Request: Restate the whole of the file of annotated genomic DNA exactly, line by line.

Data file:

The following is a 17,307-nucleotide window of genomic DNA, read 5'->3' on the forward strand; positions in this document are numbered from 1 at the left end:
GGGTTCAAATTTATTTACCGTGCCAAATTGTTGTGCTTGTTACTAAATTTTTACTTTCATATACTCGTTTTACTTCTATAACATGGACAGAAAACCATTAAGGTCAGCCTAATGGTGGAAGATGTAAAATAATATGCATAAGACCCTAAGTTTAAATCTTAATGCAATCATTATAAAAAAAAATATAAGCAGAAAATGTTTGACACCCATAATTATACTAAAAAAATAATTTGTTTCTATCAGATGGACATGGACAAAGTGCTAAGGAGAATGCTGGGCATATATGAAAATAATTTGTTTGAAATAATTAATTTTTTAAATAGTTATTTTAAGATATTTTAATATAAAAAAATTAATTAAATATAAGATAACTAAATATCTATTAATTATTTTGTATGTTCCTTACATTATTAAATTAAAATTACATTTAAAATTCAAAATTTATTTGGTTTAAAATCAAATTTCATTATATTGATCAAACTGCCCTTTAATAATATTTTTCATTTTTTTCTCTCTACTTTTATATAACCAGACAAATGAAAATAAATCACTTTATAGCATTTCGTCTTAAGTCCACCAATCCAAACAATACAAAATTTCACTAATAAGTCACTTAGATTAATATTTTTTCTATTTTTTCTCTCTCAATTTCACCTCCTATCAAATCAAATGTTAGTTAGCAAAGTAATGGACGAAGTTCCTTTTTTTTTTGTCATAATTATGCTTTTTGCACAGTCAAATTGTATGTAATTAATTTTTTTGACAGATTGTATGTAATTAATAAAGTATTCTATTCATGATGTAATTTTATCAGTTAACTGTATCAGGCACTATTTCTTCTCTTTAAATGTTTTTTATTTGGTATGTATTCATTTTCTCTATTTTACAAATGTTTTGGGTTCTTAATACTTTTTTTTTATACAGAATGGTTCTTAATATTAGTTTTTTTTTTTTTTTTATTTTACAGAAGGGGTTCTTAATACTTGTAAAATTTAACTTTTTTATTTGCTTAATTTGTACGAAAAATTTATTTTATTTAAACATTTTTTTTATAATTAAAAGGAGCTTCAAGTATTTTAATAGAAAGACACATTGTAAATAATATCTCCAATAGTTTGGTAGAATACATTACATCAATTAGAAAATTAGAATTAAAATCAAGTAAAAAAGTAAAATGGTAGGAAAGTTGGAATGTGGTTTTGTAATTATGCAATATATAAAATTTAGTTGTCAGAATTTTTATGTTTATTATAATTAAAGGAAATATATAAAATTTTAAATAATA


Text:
The following is a 17,307-nucleotide window of genomic DNA, read 5'->3' on the forward strand; positions in this document are numbered from 1 at the left end:
GGGTTCAAATTTATTTACCGTGCCAAATTGTTGTGCTTGTTACTAAATTTTTACTTTCATATACTCGTTTTACTTCTATAACATGGACAGAAAACCATTAAGGTCAGCCTAATGGTGGAAGATGTAAAATAATATGCATAAGACCCTAAGTTTAAATCTTAATGCAATCATTATAAAAAAAAATATAAGCAGAAAATGTTTGACACCCATAATTATACTAAAAAAATAATTTGTTTCTATCAGATGGACATGGACAAAGTGCTAAGGAGAATGCTGGGCATATATGAAAATAATTTGTTTGAAATAATTAATTTTTTAAATAGTTATTTTAAGATATTTTAATATAAAAAAATTAATTAAATATAAGATAACTAAATATCTATTAATTATTTTGTATGTTCCTTACATTATTAAATTAAAATTACATTTAAAATTCAAAATTTATTTGGTTTAAAATCAAATTTCATTATATTGATCAAACTGCCCTTTAATAATATTTTTCATTTTTTTCTCTCTACTTTTATATAACCAGACAAATGAAAATAAATCACTTTATAGCATTTCGTCTTAAGTCCACCAATCCAAACAATACAAAATTTCACTAATAAGTCACTTAGATTAATATTTTTTCTATTTTTTCTCTCTCAATTTCACCTCCTATCAAATCAAATGTTAGTTAGCAAAGTAATGGACGAAGTTCCTTTTTTTTTTGTCATAATTATGCTTTTTGCACAGTCAAATTGTATGTAATTAATTTTTTTGACAGATTGTATGTAATTAATAAAGTATTCTATTCATGATGTAATTTTATCAGTTAACTGTATCAGGCACTATTTCTTCTCTTTAAATGTTTTTTATTTGGTATGTATTCATTTTCTCTATTTTACAAATGTTTTGGGTTCTTAATACTTTTTTTTTATACAGAATGGTTCTTAATATTAGTTTTTTTTTTTTTTTTATTTTACAGAAGGGGTTCTTAATACTTGTAAAATTTAACTTTTTTATTTGCTTAATTTGTACGAAAAATTTATTTTATTTAAACATTTTTTTTATAATTAAAAGGAGCTTCAAGTATTTTAATAGAAAGACACATTGTAAATAATATCTCCAATAGTTTGGTAGAATACATTACATCAATTAGAAAATTAGAATTAAAATCAAGTAAAAAAGTAAAATGGTAGGAAAGTTGGAATGTGGTTTTGTAATTATGCAATATATAAAATTTAGTTGTCAGAATTTTTATGTTTATTATAATTAAAGGAAATATATAAAATTTTAAATAATA